Project Indra podcast episode 5: The resilient brain. The Goldilocks zone of stress – not too much, not too little – can be a powerful tool for growth.

Episode 5: The resilient brain

Ryan D Thompson Modern, Neuroscience, Resilience, Skills

Key ideas

The Goldilocks zone of stress — not too much, not too little — can be a powerful tool for growth.

  • Resilience can be defined as the ability to achieve a successful outcome in the face of adversity. While mindset plays a critical role in our capacity for resilience, neuroscience also suggests that we have limits to the amount and kind of adversity — or stress — we can handle.
  • Different kinds of stress affect us differently, influenced also by our unique life histories. “Toxic stress” often leads to some form of illness and is often exacerbated by adverse childhood experiences. “Eustress” refers to “good” stressors that can push us to grow and adapt.
  • Underlying our brains’ responses to stressors is the idea of neuroplasticity: that the brain is always changing. The plasticity of our brains means we can break free of mental limitations.
  • One way to do this is through the cultivation of purpose. As suggested by Viktor Frankl and more recently by modern neuroscientists, having a sense of purpose in life protects our physical and psychological well-being.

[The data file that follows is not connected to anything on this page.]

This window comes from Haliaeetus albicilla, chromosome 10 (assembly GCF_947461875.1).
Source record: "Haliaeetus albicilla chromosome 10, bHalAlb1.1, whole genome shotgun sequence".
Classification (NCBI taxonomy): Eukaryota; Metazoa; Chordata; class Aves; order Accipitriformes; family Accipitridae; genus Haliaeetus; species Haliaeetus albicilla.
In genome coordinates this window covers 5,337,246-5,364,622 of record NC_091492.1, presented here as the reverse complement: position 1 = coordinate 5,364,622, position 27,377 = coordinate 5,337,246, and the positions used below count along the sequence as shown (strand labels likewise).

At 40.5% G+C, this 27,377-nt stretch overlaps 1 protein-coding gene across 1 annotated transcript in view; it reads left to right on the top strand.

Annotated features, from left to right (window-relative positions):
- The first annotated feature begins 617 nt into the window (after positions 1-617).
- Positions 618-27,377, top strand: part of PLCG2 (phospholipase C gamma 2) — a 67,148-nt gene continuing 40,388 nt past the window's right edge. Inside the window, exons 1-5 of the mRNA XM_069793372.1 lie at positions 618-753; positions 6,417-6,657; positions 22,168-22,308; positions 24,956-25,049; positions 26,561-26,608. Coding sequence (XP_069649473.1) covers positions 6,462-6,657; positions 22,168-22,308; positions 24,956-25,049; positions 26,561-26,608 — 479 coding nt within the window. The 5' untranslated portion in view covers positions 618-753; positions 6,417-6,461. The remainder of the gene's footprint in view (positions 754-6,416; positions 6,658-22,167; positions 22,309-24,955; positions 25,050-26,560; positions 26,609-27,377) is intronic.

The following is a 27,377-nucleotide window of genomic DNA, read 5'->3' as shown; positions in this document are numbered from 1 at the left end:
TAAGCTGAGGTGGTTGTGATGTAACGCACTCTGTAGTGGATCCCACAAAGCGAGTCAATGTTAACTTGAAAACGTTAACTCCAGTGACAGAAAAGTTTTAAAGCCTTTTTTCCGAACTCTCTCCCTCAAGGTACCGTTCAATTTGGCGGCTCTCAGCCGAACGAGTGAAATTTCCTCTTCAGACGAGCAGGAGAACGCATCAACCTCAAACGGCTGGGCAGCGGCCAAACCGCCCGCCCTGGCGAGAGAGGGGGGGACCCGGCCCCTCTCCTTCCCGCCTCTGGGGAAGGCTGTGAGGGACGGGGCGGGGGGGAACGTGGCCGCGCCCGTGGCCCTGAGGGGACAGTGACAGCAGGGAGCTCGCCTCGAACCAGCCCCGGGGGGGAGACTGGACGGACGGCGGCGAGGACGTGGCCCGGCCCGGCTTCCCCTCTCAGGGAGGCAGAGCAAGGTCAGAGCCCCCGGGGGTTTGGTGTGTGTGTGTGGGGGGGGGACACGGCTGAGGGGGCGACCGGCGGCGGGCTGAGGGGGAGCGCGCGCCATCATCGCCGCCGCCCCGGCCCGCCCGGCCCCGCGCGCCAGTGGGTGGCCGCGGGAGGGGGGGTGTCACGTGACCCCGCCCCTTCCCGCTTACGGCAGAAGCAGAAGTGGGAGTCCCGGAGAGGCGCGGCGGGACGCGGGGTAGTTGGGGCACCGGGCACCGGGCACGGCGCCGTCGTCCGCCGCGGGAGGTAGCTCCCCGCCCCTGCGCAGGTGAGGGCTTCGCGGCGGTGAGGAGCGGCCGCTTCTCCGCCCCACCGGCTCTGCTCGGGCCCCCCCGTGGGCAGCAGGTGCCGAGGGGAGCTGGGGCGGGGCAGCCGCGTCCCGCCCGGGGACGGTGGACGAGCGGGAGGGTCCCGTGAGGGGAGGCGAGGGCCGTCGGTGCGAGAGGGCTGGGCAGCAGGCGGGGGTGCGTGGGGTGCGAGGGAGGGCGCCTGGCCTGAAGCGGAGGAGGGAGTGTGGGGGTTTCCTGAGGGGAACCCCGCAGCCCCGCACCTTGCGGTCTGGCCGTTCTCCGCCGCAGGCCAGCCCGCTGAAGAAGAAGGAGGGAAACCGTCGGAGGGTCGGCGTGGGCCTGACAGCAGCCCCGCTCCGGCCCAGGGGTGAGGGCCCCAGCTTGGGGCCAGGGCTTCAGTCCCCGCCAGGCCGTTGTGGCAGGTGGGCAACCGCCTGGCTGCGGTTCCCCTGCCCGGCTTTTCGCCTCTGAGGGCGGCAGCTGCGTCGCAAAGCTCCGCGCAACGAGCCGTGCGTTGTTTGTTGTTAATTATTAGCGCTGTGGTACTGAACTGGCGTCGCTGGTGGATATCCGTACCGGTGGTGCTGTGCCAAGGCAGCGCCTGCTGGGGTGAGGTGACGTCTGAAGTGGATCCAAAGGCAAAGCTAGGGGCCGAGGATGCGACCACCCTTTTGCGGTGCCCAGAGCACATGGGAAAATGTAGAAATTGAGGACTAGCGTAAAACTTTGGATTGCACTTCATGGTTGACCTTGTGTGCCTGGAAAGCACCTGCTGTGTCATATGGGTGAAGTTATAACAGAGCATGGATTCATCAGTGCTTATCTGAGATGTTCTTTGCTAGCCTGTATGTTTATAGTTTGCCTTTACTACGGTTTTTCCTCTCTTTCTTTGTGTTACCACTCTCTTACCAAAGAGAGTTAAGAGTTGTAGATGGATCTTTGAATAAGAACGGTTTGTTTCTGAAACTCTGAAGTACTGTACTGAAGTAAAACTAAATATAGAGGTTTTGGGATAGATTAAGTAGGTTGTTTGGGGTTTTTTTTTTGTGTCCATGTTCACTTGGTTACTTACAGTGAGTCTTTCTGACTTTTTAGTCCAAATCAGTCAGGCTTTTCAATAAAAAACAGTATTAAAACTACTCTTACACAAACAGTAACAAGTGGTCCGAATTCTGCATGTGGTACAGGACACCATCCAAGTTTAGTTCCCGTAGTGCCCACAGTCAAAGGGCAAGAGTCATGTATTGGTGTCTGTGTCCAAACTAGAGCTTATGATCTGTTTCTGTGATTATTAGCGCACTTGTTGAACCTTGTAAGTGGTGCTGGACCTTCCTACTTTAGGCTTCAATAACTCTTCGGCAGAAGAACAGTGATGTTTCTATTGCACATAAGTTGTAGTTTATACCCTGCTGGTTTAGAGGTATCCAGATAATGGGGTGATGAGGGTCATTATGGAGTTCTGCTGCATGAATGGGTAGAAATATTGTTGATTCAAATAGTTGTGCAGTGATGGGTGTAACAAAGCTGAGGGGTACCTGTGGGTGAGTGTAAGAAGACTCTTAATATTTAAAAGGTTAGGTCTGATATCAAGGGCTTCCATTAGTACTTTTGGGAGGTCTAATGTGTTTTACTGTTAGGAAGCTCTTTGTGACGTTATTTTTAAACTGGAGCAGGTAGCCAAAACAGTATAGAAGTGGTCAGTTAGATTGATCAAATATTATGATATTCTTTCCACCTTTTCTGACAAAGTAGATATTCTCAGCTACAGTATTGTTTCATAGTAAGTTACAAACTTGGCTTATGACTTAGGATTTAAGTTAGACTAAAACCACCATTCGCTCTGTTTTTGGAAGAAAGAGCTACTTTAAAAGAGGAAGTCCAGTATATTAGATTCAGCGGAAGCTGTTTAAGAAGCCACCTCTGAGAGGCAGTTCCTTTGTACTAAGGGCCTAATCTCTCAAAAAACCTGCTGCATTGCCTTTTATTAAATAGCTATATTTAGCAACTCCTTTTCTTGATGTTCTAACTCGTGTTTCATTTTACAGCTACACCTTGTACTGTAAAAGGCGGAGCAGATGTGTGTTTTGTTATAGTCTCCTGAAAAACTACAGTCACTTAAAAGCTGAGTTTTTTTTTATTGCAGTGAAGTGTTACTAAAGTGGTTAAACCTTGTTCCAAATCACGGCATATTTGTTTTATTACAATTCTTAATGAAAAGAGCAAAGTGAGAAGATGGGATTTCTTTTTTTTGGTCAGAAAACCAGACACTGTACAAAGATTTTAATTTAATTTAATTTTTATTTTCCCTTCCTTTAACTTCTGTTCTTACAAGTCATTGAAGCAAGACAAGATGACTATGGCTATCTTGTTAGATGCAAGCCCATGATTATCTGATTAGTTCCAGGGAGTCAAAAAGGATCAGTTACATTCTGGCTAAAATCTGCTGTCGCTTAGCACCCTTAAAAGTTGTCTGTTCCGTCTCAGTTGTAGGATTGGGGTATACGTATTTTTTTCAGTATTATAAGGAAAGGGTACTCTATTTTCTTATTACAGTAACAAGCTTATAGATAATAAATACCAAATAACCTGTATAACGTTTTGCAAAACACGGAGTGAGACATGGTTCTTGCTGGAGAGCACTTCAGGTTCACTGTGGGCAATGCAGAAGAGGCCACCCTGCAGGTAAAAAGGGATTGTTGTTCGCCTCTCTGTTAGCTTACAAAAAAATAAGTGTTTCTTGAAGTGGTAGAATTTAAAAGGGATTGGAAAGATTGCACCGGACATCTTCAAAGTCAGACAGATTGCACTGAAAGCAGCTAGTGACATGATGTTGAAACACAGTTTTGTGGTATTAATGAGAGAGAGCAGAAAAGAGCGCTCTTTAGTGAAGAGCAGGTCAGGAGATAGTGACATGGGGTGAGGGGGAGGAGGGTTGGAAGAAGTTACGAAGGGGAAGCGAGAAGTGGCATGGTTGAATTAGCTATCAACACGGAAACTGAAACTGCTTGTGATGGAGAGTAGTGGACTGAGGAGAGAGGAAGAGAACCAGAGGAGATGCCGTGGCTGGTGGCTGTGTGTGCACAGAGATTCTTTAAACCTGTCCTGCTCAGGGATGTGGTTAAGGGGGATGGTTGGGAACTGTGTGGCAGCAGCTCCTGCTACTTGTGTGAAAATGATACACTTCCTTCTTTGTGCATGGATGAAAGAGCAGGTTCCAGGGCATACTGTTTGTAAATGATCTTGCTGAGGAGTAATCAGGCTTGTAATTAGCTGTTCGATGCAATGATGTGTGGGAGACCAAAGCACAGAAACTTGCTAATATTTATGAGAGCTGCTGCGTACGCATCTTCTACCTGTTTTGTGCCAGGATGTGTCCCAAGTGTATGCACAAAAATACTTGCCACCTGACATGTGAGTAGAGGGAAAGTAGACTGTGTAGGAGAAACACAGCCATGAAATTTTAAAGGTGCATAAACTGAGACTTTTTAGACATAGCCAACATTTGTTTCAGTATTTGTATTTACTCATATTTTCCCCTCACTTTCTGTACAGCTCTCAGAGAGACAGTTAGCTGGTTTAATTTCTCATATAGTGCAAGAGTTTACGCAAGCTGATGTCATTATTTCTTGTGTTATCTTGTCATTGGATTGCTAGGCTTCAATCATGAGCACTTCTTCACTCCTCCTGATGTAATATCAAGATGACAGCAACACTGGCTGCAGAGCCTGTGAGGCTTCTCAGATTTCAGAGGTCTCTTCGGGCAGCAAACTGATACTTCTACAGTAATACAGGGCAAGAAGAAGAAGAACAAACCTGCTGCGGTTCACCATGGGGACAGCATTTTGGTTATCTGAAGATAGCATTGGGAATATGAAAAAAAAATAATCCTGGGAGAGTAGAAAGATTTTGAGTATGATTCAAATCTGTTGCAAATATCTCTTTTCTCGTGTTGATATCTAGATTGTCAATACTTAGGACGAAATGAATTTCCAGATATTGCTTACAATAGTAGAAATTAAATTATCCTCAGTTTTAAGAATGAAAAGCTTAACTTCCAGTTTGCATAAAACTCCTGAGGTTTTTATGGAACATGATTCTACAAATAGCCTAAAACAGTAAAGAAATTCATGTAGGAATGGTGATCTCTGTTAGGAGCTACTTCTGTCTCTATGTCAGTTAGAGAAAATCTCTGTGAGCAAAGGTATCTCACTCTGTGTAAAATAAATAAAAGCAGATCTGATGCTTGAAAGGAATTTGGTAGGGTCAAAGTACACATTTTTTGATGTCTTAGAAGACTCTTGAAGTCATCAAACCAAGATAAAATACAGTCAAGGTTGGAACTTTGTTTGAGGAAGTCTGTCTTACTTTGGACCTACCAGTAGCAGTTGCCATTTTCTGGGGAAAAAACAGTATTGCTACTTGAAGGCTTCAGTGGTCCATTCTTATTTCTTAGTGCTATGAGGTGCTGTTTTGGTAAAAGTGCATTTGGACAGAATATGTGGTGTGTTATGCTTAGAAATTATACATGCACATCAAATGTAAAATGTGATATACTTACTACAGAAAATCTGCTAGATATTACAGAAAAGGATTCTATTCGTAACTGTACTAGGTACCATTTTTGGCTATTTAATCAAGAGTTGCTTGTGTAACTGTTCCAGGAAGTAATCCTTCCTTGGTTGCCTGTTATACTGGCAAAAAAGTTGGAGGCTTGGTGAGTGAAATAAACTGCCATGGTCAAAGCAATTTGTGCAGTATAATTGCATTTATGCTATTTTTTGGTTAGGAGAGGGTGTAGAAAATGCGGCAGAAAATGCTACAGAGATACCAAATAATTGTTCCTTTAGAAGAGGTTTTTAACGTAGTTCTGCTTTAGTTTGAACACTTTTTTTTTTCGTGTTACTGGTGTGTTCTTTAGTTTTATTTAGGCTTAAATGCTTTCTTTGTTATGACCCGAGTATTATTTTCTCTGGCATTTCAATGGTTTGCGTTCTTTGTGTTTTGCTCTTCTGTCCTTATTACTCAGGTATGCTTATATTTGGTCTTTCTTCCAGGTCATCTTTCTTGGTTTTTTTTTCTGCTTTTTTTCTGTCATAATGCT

We’ve been exploring the theme of resilience over the past four episodes. We’ve heard insights from several traditions that can support and empower us through times of adversity. In this fifth episode, we’ll take a look at resilience through the lens of neuroscience — exploring some thinking on what happens in the brain when we’re faced with adverse circumstances. I hope that we can add a deeper understanding of what resilience really is, what is happening in our brains, and what kinds of techniques are most effective for reacting and adapting in a healthy way to adversity.

One question that comes to mind for resilience is how do different people have such different reactions to the same adversity? I keep thinking back to videos I’ve seen of people having meltdowns in airports or airplanes over the past year. One video, in particular, stuck out to me. A man in his 30s just visibly snapped when the airline staff asked him to wear his mask. He started shouting, getting in the staff’s faces, swearing, and shaking his fists. He repeatedly acted like he was going to hit the airline staff, who somehow managed to stay calm despite his antics.

It’s easy to judge this guy, and many on social media did, in fact, scorn him for his outrageous behavior. Because obviously, most of us don’t act like maniacs when we don’t like the rules, despite how much we all hate wearing face masks and all the rest of the inconvenience of Covid. But surely, there is more to his story that pushed him over the edge. For one, we can assume that he had been fed a steady diet of anger-baiting misinformation for months. I wonder, though, were there other conditions that led up to his breakdown? At what point does an adverse situation push us to a tipping point?